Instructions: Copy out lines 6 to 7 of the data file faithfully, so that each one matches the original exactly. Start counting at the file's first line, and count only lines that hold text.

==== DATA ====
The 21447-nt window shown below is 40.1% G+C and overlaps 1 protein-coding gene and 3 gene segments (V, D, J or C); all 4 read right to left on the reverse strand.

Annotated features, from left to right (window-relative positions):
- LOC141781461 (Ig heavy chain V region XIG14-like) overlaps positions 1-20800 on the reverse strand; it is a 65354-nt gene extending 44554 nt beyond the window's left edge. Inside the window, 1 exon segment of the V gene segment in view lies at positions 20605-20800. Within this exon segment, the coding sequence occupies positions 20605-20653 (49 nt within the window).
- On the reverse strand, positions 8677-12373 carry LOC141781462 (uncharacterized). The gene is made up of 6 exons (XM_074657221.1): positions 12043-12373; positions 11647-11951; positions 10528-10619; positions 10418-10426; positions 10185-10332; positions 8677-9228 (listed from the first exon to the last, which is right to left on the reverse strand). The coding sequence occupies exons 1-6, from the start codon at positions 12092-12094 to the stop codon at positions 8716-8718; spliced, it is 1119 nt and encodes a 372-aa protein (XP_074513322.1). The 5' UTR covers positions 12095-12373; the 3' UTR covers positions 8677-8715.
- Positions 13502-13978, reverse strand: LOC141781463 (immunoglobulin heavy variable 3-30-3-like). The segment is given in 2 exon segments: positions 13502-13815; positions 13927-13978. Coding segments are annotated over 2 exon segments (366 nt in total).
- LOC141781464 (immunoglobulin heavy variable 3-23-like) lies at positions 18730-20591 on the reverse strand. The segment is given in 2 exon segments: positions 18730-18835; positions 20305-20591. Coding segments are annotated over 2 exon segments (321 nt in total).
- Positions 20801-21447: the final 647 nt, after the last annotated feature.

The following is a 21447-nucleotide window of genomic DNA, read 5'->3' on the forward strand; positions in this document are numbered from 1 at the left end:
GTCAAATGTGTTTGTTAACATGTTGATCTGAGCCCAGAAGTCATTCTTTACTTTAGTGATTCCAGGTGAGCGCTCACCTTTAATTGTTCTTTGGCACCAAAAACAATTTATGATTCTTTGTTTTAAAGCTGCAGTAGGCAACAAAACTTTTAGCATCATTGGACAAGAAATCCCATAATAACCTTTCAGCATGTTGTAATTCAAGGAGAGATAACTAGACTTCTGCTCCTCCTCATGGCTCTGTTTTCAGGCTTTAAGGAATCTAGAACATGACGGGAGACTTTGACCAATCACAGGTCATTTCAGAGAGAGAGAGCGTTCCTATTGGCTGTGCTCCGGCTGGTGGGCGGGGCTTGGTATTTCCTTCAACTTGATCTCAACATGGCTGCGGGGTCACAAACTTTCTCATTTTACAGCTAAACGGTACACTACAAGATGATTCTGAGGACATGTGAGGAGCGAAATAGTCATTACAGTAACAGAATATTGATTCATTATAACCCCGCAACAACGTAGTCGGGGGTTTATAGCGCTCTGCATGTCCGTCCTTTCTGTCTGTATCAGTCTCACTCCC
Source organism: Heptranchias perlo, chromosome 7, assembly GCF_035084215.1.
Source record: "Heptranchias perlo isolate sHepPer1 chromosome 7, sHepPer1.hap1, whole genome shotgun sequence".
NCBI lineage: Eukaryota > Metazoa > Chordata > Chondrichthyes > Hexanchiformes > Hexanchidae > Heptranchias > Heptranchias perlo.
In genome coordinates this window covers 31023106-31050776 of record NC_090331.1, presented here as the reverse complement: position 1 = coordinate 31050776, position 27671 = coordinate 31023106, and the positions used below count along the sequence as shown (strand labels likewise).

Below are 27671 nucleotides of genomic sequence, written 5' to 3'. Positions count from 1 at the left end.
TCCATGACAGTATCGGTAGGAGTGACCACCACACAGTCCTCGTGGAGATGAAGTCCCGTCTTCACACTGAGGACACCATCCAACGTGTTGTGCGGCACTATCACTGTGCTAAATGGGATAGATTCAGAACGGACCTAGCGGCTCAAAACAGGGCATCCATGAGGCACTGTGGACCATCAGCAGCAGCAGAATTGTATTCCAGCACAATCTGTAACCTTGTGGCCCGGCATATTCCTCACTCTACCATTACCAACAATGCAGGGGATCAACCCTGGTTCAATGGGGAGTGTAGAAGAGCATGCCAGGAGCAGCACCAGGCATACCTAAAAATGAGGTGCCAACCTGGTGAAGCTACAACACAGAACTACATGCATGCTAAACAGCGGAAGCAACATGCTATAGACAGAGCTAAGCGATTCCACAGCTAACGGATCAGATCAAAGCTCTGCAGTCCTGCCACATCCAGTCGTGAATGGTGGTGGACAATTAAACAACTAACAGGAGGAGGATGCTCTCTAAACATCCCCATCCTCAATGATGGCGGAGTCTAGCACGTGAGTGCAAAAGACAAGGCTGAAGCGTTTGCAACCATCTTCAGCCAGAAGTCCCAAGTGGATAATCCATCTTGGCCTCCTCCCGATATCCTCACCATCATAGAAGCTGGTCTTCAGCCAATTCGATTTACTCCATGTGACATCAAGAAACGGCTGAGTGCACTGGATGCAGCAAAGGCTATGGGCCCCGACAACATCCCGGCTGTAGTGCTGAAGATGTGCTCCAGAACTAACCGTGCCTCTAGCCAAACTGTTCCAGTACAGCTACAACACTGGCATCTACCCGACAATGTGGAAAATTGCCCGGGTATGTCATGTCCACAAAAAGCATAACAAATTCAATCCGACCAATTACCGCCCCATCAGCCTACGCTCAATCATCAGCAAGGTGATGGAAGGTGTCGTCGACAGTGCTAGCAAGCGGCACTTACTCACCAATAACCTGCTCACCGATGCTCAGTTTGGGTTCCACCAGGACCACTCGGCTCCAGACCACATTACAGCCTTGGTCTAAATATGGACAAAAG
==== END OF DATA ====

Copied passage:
- LOC141781464 (immunoglobulin heavy variable 3-23-like) lies at positions 18730-20591 on the reverse strand. The segment is given in 2 exon segments: positions 18730-18835; positions 20305-20591. Coding segments are annotated over 2 exon segments (321 nt in total).
- Positions 20801-21447: the final 647 nt, after the last annotated feature.